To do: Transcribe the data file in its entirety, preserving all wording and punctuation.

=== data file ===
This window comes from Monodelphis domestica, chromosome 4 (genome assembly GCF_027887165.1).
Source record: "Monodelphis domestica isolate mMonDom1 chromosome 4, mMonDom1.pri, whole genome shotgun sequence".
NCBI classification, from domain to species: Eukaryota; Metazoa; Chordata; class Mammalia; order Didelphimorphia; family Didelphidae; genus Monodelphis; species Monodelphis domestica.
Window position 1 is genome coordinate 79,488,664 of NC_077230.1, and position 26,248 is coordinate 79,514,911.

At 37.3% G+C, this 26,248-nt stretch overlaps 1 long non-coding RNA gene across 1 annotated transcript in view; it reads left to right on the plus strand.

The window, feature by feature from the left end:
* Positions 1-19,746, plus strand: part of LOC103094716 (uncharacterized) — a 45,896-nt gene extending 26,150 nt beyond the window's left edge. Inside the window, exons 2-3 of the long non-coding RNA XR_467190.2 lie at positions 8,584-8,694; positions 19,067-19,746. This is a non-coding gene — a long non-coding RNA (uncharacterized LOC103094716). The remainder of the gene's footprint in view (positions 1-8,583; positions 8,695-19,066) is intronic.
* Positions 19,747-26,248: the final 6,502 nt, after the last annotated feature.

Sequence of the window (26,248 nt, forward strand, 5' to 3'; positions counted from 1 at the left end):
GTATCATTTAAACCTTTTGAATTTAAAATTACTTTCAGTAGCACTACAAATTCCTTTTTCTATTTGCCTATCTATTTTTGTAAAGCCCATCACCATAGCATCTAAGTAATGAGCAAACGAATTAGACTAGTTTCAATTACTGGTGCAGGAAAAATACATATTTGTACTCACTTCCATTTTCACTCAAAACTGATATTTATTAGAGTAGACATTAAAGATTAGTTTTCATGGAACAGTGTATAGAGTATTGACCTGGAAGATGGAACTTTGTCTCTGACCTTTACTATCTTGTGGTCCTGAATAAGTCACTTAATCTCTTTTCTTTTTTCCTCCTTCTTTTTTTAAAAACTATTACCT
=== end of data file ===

This window comes from Monodelphis domestica, chromosome 4 (genome assembly GCF_027887165.1).
Source record: "Monodelphis domestica isolate mMonDom1 chromosome 4, mMonDom1.pri, whole genome shotgun sequence".
NCBI classification, from domain to species: Eukaryota; Metazoa; Chordata; class Mammalia; order Didelphimorphia; family Didelphidae; genus Monodelphis; species Monodelphis domestica.
Window position 1 is genome coordinate 79,488,664 of NC_077230.1, and position 26,248 is coordinate 79,514,911.

At 37.3% G+C, this 26,248-nt stretch overlaps 1 long non-coding RNA gene across 1 annotated transcript in view; it reads left to right on the plus strand.

The window, feature by feature from the left end:
* Positions 1-19,746, plus strand: part of LOC103094716 (uncharacterized) — a 45,896-nt gene extending 26,150 nt beyond the window's left edge. Inside the window, exons 2-3 of the long non-coding RNA XR_467190.2 lie at positions 8,584-8,694; positions 19,067-19,746. This is a non-coding gene — a long non-coding RNA (uncharacterized LOC103094716). The remainder of the gene's footprint in view (positions 1-8,583; positions 8,695-19,066) is intronic.
* Positions 19,747-26,248: the final 6,502 nt, after the last annotated feature.

Sequence of the window (26,248 nt, forward strand, 5' to 3'; positions counted from 1 at the left end):
GTATCATTTAAACCTTTTGAATTTAAAATTACTTTCAGTAGCACTACAAATTCCTTTTTCTATTTGCCTATCTATTTTTGTAAAGCCCATCACCATAGCATCTAAGTAATGAGCAAACGAATTAGACTAGTTTCAATTACTGGTGCAGGAAAAATACATATTTGTACTCACTTCCATTTTCACTCAAAACTGATATTTATTAGAGTAGACATTAAAGATTAGTTTTCATGGAACAGTGTATAGAGTATTGACCTGGAAGATGGAACTTTGTCTCTGACCTTTACTATCTTGTGGTCCTGAATAAGTCACTTAATCTCTTTTCTTTTTTCCTCCTTCTTTTTTTAAAAACTATTACCT